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How to buy a trailer tent


There’s a ready supply of both new and used trailer tents and folding campers out there, so the decision to buy new or used usually comes down to price.

The best places to start are specialist camping shops and dealers where you’ll be able to see a full range erected to get an idea of the sort of space you’re likely to need together with an indication of the sort of prices you can expect to pay.

Most trailer tent specialists will carry an extensive range of new stock and some specialists carry a good selection of used tents as well. It will cost a bit more to buy from a dealer than a private sale but it gives you a little more protection if something goes wrong.

Another good source of used trailer tents and folding campers is the classified sections of the local paper where it’s still possible to pick up a real bargain. But by far the widest selection is to be found online, where auction and classified sites like eBay, Gumtree and preloved.co.uk to a roaring trade. You’ll find ancient models going for less than £100 right up to pristine top of the range units – but the same rules apply to them all. Know what you’re looking for and never bid without seeing the tent erected and the electrics working.

Buying new can be a more convenient option than going second-hand and takes a lot of the uncertainty out of the process. Even if you do decide that trailer tenting isn’t for you, you should still get a significant proportion of your money back when you come to sell.

When buying new, on some budget models, items like the corner steadies, spare wheel and kitchen unit are extras – so check with the dealer rather than assuming that they’re included.

Some dealers will throw in extras such as a full gas bottle to clinch the deal and you might want to haggle to get a camping grade extension lead to provide power if your trailer doesn’t have a hook-up point.

By far the widest selection of used trailer tents is to be found online, where various auction websites like eBay, Schpock and Gumtree usually have dozens on offer – from barely serviceable scrappers for less than £100, right up to nearly new ex-demonstrator models which a dealer needs to sell quickly to make way for new stock.

When browsing online, it’s important to know what you’re looking at in terms of the make, model and any extras included. Don’t bid on anything you aren’t 100% certain about and ask to see the tent erected at the vendor’s home prior to bidding. Make sure they still have the manual and instructions and if possible, ask if they can connect it up to the car to check the lights.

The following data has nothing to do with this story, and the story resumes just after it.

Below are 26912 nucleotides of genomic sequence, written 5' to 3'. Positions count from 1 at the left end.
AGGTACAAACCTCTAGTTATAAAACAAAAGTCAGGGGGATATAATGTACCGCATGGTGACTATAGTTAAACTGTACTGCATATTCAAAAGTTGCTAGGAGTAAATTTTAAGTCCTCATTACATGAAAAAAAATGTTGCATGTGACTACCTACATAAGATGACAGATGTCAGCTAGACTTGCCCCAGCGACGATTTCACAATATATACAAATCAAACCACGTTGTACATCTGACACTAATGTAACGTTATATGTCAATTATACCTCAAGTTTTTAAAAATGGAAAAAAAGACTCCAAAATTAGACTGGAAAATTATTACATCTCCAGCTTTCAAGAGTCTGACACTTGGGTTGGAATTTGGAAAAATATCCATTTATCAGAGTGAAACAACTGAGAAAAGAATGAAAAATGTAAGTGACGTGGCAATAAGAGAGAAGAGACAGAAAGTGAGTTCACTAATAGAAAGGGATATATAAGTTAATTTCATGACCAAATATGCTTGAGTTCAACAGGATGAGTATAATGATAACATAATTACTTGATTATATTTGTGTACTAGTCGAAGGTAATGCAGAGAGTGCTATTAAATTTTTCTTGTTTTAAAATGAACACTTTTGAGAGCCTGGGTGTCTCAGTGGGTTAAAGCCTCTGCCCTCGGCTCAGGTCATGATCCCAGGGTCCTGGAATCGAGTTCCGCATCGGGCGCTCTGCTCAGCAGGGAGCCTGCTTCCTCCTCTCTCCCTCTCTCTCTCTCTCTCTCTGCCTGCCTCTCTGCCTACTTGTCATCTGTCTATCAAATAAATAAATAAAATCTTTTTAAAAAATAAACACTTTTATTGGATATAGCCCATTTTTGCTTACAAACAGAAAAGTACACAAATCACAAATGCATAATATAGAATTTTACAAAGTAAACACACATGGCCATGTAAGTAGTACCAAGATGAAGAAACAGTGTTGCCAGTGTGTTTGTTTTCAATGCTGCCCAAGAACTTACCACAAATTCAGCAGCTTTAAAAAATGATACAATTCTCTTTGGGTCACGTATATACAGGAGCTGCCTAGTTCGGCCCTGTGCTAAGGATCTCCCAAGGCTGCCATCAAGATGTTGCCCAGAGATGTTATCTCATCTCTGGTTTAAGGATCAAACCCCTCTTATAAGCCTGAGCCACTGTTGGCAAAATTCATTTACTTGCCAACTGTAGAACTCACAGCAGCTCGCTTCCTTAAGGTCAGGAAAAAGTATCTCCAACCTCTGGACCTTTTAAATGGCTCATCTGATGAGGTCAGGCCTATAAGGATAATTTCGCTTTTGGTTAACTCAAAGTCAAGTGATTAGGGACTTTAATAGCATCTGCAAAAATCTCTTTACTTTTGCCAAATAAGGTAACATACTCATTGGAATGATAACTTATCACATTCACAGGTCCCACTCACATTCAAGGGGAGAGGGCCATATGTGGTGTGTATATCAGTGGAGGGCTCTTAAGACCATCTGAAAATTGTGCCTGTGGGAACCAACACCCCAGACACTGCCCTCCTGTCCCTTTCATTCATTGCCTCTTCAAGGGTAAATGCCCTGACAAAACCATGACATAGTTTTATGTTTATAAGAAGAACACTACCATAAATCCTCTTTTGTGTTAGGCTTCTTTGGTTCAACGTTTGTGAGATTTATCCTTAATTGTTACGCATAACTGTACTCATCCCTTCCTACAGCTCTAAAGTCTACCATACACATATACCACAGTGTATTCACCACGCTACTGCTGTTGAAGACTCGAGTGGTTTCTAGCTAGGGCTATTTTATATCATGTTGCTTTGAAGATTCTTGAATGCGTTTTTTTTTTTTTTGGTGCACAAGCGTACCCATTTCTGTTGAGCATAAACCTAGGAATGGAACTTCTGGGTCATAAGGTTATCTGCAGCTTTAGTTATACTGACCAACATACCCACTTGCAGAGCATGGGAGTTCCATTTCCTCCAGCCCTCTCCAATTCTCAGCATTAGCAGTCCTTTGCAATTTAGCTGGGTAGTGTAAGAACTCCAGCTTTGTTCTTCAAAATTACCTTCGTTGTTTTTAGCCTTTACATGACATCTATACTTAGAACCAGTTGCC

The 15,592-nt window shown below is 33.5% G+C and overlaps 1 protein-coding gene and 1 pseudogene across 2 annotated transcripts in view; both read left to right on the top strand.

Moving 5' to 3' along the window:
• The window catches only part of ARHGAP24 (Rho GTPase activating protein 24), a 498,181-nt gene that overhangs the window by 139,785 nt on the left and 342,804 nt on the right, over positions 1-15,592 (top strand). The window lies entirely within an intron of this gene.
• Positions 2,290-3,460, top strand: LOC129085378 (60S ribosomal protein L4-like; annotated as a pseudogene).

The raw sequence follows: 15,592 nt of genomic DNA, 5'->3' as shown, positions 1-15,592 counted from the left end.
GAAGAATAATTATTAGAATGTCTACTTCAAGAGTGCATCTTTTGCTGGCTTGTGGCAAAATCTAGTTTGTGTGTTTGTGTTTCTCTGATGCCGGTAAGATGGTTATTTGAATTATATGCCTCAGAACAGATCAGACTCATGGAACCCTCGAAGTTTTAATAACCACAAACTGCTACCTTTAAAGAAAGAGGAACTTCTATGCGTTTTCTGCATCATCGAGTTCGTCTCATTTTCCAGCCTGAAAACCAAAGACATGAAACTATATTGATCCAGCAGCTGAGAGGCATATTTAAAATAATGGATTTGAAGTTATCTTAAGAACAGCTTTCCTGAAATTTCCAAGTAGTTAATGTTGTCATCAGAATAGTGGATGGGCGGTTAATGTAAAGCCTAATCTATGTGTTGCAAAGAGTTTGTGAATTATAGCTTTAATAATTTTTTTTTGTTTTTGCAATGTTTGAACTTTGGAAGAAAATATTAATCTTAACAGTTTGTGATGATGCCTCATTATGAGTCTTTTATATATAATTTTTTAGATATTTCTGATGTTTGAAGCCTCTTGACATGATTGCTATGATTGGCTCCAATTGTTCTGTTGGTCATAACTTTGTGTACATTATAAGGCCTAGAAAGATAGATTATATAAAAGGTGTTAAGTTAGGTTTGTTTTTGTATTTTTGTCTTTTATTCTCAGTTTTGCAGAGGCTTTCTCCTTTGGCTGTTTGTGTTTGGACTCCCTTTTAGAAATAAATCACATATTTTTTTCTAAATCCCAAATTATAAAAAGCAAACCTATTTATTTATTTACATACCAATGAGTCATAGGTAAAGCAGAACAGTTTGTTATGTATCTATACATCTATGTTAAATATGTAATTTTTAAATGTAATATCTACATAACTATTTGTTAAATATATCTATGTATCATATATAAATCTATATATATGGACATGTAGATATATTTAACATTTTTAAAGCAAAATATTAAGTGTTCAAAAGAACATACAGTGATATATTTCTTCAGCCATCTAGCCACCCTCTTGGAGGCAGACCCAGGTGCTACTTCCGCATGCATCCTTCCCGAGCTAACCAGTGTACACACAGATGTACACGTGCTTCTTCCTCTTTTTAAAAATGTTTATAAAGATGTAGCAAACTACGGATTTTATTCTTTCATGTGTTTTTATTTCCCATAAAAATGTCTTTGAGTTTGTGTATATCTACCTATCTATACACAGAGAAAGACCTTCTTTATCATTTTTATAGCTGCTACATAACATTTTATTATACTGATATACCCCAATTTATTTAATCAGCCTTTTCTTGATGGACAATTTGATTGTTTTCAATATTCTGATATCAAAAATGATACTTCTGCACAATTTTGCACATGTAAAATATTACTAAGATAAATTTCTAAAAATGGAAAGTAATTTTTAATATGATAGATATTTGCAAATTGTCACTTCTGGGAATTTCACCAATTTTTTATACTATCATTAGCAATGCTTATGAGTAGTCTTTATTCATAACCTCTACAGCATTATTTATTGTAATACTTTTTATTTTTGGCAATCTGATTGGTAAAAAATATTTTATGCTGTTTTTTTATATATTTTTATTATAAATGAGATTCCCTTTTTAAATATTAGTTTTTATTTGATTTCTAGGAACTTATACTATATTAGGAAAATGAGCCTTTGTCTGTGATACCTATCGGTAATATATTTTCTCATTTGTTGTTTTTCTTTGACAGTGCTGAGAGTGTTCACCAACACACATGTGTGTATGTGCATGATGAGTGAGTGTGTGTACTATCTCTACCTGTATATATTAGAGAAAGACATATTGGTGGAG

Classified adverts are still a good source for used trailer tents and scouring your local newspapers’ small ads might yield a real bargain if you stumble across a barely used trailer tent which the owner is keen to offload.

Whatever your source, check the wheels, tyres and hitch for any signs of damage or excessive wear. On older models, look for cracks in the tyres’ sidewalls, as these will often degrade before the tread wears out.

Check the poles are straight and any mechanisms operate smoothly without the need for excessive force. Check all the seams for unraveling threads or other signs of stress and also inspect any stains or fading. If you find any signs of damp, walk away. The odd small rip in non-critical areas is easily repaired, but larger tears or cracks in the window plastic are a more complicated undertaking. Finally, check every zip carefully, as replacing these can be costly.

Be wary of any electrical or gas items and get them checked over by a properly accredited fitter. Second-hand trailers tents from manufacturers like Combi-Camp or Camplet still command hefty premiums on the used market and tend to be harder to find, so if you’re set on one of these, it’s likely to take longer to find a good one on the second-hand market and you’ll still pay a premium for it.  A good quality folding camper from brands like Pennine and Conway can be picked up for less than £1,000.

You’ll pay a bit more for a used tent at a dealer than you would for a private sale, but you should get a warranty of sorts and if you do find anything wrong with it when you get home, the dealer will put it right.

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24/05/2017 Share this story   Share on Facebook icon Share on Twitter icon Share on Pinterest icon Share on Google Plus icon Share on Linked In icon Share via Email icon

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